Growing a Diverse Workforce and a Brighter Future for our Region.
February 2019
Featured Industry: Logistics
A career in logistics – what does that even mean? Logisticians are in charge of a business or organization’s supply chain, so they generally work in supply chain management (SCM). Typical job duties include developing relationships with suppliers, insuring all materials are transported in a timely manner, understanding customer needs and finding ways to minimize the cost of moving goods and materials. Logistics is a BIG business, although it's not a field that many people are aware of. The logistics industry plays a HUGE role in our economy.
The logistics sector is thriving, and it is fast becoming an area of interest for a new generation of college graduates. Logisticians populate almost every field, from retail to finance to government. In the private sector, they handle shipping, distribution, warehousing and quick deliveries to customers. By the end of this year, the logistics business will be looking to fill roughly 1.4 million jobs. The increase in jobs combined with a shortage of qualified candidates means one thing – exciting opportunity in a fast-growing field.
Featured Employer: WESCO
WESCO is a Pittsburgh-based Fortune 500 company with more than $8 billion in annual revenue and a global leader in providing supply chain solutions to help businesses operate more efficiently. WESCO’s market leadership and broad product portfolio provides value-added services in addition to the relationships we form. Getting to know our customers, anticipating their needs, improving their operations, and reducing their costs is our business.

F EATURED JOB: Financial Analyst
Join a finance team of 500 plus strong! As a new Financial Analyst you will come on board to provide business planning, forecasting and analytical support for WESCO’s business units. You will work closely with the businesses to ensure compliance guidelines are met with required accounting controls and reporting requirements. If you enjoy working in a creative and rewarding team environment while utilizing analytical skills to help support an organization’s business functions, this might be the right opportunity for you. 

* Prepare financial forecasts, analyses, and reports for assigned business units
* Support development of unit’s annual budget, track and analyze annual variances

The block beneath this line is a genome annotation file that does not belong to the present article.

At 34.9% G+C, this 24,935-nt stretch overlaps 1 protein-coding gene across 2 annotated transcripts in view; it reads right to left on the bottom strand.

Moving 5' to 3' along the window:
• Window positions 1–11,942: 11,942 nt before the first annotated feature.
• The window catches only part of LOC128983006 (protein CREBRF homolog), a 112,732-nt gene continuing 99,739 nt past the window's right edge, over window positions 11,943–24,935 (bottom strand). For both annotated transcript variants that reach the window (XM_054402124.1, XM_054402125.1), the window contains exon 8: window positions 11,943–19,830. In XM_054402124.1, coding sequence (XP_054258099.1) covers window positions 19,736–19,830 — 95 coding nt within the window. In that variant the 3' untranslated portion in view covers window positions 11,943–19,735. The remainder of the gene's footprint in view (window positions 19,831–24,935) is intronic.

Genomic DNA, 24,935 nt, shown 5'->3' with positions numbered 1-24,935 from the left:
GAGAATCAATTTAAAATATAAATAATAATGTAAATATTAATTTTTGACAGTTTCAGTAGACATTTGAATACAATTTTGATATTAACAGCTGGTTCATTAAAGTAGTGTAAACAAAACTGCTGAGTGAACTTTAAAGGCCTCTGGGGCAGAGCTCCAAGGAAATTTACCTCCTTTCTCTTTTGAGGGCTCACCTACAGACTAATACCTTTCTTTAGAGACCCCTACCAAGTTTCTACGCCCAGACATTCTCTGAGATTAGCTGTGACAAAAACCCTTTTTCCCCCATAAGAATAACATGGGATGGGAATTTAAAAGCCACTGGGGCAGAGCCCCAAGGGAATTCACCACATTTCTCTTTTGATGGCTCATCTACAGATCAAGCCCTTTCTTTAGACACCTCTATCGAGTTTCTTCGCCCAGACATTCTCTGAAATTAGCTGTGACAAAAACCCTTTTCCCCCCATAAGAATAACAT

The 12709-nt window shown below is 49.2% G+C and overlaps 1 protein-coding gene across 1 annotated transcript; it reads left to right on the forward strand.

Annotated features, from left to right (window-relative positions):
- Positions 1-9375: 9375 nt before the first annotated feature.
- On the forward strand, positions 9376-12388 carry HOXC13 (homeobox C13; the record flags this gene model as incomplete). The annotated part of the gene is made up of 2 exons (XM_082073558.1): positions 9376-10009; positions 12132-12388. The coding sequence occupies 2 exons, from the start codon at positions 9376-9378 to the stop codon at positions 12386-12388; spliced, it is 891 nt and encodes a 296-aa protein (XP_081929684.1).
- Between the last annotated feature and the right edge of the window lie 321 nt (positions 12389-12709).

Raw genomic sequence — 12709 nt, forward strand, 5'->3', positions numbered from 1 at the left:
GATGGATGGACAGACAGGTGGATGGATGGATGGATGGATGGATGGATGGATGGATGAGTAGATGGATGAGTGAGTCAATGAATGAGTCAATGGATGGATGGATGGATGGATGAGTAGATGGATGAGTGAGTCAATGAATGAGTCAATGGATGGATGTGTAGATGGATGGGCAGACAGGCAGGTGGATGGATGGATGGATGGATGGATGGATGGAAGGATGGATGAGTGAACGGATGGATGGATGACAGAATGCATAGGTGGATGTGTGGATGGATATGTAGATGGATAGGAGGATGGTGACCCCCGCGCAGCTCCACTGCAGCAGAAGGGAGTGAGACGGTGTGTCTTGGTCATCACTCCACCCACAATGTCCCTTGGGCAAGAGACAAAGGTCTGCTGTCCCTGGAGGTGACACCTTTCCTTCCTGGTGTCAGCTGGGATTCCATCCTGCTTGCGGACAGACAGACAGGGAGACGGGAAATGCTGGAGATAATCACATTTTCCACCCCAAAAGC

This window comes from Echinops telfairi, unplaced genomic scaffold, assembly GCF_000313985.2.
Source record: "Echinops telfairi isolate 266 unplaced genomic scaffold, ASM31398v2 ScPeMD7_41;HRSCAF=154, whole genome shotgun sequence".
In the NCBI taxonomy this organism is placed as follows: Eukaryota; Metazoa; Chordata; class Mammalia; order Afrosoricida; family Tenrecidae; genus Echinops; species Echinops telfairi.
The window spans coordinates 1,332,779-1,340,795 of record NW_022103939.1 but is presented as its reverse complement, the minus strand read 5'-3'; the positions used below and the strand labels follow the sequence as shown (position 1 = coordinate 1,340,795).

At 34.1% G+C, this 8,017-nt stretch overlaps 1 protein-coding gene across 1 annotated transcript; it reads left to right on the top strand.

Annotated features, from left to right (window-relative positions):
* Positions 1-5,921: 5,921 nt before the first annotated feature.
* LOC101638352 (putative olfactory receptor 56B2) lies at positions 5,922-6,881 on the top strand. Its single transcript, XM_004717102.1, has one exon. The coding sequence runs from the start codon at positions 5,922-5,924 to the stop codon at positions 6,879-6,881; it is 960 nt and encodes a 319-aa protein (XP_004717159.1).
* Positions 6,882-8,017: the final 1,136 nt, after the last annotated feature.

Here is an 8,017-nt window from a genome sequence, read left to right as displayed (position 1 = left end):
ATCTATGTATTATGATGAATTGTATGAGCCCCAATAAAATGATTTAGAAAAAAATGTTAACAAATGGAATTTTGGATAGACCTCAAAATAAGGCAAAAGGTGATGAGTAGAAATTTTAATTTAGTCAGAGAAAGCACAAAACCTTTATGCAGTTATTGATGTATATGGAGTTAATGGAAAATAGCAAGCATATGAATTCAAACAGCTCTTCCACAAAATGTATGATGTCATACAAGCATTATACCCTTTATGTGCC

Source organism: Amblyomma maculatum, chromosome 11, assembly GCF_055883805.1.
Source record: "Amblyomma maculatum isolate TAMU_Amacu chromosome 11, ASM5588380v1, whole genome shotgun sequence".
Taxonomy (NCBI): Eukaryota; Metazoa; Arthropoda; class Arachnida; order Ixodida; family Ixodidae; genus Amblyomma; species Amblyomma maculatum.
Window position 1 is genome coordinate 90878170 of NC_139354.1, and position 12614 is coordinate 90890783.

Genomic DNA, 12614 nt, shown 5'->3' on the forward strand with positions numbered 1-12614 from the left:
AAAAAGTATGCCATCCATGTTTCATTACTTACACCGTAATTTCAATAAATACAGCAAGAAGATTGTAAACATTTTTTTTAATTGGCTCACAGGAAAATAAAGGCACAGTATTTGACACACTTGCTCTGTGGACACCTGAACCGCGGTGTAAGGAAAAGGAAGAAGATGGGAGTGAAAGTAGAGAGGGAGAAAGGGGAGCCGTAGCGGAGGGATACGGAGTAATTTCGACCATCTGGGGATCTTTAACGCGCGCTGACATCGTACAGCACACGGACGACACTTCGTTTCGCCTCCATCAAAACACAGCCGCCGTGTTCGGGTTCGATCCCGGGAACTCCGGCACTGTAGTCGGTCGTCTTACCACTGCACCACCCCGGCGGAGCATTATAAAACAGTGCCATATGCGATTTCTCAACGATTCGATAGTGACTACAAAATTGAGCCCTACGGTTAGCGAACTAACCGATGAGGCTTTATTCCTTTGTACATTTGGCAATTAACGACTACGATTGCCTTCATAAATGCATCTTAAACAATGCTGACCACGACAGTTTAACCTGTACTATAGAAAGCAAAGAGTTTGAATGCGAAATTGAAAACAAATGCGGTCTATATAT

* Provide recommendations and progress reports based on financial data & other pertinent information
* Work with business leaders to prepare sales commission documents, track results and suggest recommendations for improving operations
* Work closely with other corporate & business unit resources to improve standardization
* Serve as the corporate finance department’s point of contact for assigned business unit(s). Please apply to :
Job Search Tips: Using LinkedIn

You may have  built your LinkedIn profile and network  over the course of years–or you may pay little attention to it at all. Either way, your profile may have red flags to recruiters or hiring managers, undermining your job search. But  refreshing it doesn’t have to take long . In addition to keeping your contact information up-to-date, here there are the first 3 red flags to keep in mind.

The headline next to your photo is one of the most valuable pieces of LinkedIn real estate you have. If you have aspirations of moving up, don’t use your current title in your headline. Instead, opt for something that reflects the job you want without being misleading. Try using something that encompasses your current role and where you want to go, along with your unique value.
Another issue that can get you easily dismissed is incomplete degree information, says Debra Boggs, a LinkedIn profile strategist. “Clients will be really vague about the type of degree they got,” she says. Instead of specifying that they have a bachelors or master’s degree they’ll say they studied biology, for example. “That’s a big red flag to recruiters that they don’t actually have a degree,” she says, which can be a deal-breaker to some prospective employers.
When recruiters are scouring LinkedIn for prospective candidates, they use filters. If you haven’t updated your industry information recently, recruiters may not see you as appropriate for the job. For example, if you were in biotech and now you’re in tech, and a recruiter’s looking for someone in tech, they might not see you.

You’re doing everything right at work, taking all the right advice, but you’re just not moving up. Why? Susan Colantuono shares a simple, surprising piece of advice you might not have heard before quite so plainly. This talk, while aimed at an audience of women, has universal takeaways -- for men and women, new grads and mid-career workers. See here...

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